orlp's user avatar
  • 4,290
8 votes

How to thwart a cleartext message's size?

This is a complex question. There exists no formal treatment of this question and the parameters you choose will depend on your application. A method that is typically used is, like you said, to ...
dionyziz's user avatar
  • 583
8 votes
Accepted

Why is this function bijective?

It is simply a typo in the paper I believe. It should say: $$F(x_1, x_2, \ldots, x_n) = (f(x_1, \ldots, x_k), f(x_2, \ldots, x_{k+1}), \ldots, f(x_n, x_1, \ldots, x_{k-1})).$$ (Note the $x_n$ instead ...
meshcollider's user avatar
  • 1,583
7 votes

Is knowing the private key of RSA equivalent to the factorization of $N$?

As S.Neves pointed out, Miller proved that if you know a multiple of $\phi(N)$ then you can factor $N$ in time $O((\log_2{N})^4),$ but he assumed the Extended Riemann Hypothesis. Using, his ideas of ...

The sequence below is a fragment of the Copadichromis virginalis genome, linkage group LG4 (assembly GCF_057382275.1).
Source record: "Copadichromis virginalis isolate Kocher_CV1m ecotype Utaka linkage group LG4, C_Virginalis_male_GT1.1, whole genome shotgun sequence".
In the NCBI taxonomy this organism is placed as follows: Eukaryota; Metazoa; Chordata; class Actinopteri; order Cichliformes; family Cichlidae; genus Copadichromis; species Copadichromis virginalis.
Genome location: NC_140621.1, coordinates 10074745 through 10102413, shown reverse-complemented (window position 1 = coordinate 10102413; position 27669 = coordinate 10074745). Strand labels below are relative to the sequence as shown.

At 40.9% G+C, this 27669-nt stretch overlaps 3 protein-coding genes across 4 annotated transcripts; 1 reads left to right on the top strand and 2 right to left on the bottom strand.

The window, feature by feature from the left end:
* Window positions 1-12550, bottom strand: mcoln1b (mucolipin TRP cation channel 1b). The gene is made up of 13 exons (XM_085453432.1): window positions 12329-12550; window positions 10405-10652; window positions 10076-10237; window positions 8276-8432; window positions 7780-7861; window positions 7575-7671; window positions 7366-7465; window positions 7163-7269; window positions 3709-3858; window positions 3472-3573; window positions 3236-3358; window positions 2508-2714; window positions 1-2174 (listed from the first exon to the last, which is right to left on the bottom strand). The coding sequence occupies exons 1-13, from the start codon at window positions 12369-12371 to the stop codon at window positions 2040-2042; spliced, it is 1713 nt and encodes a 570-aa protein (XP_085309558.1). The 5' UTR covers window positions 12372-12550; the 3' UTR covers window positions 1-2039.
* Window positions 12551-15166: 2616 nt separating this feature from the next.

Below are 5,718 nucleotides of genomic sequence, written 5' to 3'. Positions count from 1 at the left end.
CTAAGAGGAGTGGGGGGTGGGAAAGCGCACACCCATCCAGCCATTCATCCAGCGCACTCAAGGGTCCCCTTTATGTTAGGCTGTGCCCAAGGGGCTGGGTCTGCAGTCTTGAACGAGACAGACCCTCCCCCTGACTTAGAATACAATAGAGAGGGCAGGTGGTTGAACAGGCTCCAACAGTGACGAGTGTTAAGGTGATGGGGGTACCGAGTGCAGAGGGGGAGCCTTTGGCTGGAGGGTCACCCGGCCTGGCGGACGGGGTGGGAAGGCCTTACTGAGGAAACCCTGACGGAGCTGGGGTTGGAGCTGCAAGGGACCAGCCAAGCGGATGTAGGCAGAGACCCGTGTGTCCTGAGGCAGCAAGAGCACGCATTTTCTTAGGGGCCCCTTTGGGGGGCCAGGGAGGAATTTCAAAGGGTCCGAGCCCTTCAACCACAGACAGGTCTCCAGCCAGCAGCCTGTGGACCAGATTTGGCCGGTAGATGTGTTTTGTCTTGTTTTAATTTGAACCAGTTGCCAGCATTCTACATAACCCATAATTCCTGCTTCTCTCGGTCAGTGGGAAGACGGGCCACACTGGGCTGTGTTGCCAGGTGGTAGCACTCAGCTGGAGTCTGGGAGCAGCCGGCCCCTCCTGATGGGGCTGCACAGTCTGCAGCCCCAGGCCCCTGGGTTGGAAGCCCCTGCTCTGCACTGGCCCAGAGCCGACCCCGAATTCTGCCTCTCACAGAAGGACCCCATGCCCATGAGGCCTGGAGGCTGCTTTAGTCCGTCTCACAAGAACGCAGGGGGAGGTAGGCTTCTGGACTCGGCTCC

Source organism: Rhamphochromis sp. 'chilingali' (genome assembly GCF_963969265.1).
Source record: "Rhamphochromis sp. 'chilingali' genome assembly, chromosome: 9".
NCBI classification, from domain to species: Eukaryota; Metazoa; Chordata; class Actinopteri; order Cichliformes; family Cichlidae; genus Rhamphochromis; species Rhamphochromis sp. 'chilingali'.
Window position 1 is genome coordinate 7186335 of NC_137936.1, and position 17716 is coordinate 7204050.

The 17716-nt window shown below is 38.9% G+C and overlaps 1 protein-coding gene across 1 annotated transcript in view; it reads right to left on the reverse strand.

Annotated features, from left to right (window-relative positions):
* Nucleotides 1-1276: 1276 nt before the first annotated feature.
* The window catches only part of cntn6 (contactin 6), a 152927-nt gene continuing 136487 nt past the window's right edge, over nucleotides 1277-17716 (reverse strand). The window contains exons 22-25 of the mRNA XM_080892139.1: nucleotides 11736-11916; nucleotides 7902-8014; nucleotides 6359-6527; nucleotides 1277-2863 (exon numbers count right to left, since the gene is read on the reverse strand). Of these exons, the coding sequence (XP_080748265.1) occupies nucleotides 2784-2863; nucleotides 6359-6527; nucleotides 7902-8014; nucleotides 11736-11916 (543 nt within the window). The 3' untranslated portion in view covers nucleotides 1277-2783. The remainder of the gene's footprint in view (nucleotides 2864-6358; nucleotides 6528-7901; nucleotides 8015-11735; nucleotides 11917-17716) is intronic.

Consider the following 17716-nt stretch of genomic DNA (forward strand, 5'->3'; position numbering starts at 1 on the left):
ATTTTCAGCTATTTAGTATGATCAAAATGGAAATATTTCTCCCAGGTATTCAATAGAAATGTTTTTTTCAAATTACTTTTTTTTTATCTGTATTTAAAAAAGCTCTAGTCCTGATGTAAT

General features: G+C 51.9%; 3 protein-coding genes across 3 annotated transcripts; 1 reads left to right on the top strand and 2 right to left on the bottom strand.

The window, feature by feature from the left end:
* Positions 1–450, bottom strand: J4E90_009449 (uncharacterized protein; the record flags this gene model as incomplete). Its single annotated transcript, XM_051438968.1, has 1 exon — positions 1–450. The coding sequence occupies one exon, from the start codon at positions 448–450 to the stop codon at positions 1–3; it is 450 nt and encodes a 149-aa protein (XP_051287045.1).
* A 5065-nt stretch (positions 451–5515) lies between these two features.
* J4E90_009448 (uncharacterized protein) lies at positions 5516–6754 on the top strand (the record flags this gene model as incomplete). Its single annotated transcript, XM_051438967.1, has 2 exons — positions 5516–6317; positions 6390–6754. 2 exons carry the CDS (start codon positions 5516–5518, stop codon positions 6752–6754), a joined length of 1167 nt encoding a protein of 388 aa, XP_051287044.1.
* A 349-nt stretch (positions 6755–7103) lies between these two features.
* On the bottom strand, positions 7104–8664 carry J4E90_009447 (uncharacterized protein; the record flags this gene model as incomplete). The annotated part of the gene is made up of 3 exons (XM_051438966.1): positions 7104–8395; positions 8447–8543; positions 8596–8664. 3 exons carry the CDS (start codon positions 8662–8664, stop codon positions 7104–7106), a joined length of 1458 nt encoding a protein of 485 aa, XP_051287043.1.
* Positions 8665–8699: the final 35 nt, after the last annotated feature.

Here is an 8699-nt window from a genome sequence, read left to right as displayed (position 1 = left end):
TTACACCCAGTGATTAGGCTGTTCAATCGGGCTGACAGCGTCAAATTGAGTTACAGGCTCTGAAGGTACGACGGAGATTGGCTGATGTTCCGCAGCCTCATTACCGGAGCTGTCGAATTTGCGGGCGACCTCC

111's user avatar
  • 796
7 votes
Accepted

Is there a standardized tree hash?

With SHA-3 Derived Functions (SP 800-185, pdf) there is now a standardized parallel hash based on SHA-3, called ParallelHash, appropriately. However, it is not a tree hash, but more of a hash-list-...
otus's user avatar
  • 32.2k
7 votes
Accepted

What are fixed points and length extension attack in hash functions?

If $H(x) = x$, $x$ is a fixed point. If for a value the output of the function is the same as the input, it is called a fixed point. A length extension attack is unrelated to the concept of fixed ...
Ella Rose's user avatar
  • 19.7k
7 votes
Accepted

How does mutlivariate crypto schemes work?

UOV The first thing you need to know about UOV is that the input variables are partitioned into vinegar variables $x_1, \ldots, x_v$ and oil variables $x_{v+1}, \ldots, x_{v+o}$. The number of ...
Alan's user avatar
  • 1,460
7 votes
Accepted

When is an RNG a CSPRNG, a CSRNG, or a TRNG?